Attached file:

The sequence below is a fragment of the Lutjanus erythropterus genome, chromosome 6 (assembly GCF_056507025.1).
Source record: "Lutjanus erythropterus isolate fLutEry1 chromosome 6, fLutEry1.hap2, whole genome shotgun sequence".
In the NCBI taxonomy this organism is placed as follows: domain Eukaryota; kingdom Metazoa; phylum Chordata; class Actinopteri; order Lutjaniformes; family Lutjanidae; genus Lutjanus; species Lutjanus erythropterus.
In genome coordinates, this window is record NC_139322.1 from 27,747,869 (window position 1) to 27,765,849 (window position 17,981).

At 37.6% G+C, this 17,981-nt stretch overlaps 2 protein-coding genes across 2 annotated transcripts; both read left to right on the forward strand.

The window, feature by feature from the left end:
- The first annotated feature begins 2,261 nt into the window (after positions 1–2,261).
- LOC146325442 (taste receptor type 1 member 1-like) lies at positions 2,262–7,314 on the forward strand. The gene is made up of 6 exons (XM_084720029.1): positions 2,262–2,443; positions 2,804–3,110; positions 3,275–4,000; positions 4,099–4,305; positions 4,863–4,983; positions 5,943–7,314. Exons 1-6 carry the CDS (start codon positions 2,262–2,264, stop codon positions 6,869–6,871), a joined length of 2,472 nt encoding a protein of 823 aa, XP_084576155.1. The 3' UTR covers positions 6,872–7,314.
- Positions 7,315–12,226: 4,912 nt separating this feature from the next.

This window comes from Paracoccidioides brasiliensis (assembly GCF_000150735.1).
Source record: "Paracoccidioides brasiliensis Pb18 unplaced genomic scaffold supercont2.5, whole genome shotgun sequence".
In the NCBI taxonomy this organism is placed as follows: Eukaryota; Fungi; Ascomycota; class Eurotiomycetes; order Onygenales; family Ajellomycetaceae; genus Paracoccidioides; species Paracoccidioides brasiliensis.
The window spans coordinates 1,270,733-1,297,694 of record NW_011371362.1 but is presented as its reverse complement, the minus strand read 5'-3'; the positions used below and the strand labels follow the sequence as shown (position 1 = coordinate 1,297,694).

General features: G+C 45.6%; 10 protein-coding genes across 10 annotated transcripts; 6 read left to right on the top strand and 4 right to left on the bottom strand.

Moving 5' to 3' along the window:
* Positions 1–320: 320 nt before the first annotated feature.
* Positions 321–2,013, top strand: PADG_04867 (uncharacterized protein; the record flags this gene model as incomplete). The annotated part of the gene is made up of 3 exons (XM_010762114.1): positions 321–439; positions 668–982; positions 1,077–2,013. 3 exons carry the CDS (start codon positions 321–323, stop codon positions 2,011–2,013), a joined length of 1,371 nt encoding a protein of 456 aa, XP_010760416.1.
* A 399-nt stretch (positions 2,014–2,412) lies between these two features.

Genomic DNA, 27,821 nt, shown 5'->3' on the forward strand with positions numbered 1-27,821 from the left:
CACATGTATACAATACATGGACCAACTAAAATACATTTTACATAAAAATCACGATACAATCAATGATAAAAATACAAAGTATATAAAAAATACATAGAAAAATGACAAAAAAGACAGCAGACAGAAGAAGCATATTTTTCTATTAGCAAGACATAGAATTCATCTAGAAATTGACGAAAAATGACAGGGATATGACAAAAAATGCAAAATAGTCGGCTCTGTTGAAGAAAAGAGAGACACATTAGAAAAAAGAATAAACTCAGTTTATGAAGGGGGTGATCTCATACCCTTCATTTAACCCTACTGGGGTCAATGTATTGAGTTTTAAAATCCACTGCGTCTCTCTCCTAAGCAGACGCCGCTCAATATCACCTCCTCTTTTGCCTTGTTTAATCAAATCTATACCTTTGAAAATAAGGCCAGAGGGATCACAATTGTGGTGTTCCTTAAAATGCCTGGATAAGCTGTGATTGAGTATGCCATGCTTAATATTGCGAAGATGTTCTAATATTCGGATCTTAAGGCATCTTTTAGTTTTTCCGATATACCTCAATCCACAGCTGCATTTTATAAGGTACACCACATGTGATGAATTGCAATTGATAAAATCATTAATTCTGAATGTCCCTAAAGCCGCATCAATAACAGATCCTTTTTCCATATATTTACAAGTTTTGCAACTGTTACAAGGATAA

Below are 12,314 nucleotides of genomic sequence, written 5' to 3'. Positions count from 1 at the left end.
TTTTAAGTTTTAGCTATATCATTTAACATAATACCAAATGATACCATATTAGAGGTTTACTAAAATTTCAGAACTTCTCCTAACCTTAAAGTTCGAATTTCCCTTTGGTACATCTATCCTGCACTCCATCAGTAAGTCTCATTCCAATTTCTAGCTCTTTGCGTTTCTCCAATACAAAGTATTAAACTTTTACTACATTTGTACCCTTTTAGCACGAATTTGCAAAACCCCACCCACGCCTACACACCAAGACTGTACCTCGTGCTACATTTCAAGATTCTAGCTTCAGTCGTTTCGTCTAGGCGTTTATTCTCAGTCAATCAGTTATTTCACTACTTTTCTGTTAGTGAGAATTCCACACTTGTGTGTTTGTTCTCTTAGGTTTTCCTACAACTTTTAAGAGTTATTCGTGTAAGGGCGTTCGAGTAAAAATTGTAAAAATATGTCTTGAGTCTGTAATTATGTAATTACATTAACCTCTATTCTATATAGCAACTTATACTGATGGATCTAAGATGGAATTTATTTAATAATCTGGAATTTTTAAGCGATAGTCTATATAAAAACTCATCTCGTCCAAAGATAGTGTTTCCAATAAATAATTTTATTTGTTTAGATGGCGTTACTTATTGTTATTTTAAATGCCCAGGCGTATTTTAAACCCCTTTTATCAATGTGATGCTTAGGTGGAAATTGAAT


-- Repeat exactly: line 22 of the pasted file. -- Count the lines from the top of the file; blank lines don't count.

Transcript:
TTTTAAGTTTTAGCTATATCATTTAACATAATACCAAATGATACCATATTAGAGGTTTACTAAAATTTCAGAACTTCTCCTAACCTTAAAGTTCGAATTTCCCTTTGGTACATCTATCCTGCACTCCATCAGTAAGTCTCATTCCAATTTCTAGCTCTTTGCGTTTCTCCAATACAAAGTATTAAACTTTTACTACATTTGTACCCTTTTAGCACGAATTTGCAAAACCCCACCCACGCCTACACACCAAGACTGTACCTCGTGCTACATTTCAAGATTCTAGCTTCAGTCGTTTCGTCTAGGCGTTTATTCTCAGTCAATCAGTTATTTCACTACTTTTCTGTTAGTGAGAATTCCACACTTGTGTGTTTGTTCTCTTAGGTTTTCCTACAACTTTTAAGAGTTATTCGTGTAAGGGCGTTCGAGTAAAAATTGTAAAAATATGTCTTGAGTCTGTAATTATGTAATTACATTAACCTCTATTCTATATAGCAACTTATACTGATGGATCTAAGATGGAATTTATTTAATAATCTGGAATTTTTAAGCGATAGTCTATATAAAAACTCATCTCGTCCAAAGATAGTGTTTCCAATAAATAATTTTATTTGTTTAGATGGCGTTACTTATTGTTATTTTAAATGCCCAGGCGTATTTTAAACCCCTTTTATCAATGTGATGCTTAGGTGGAAATTGAAT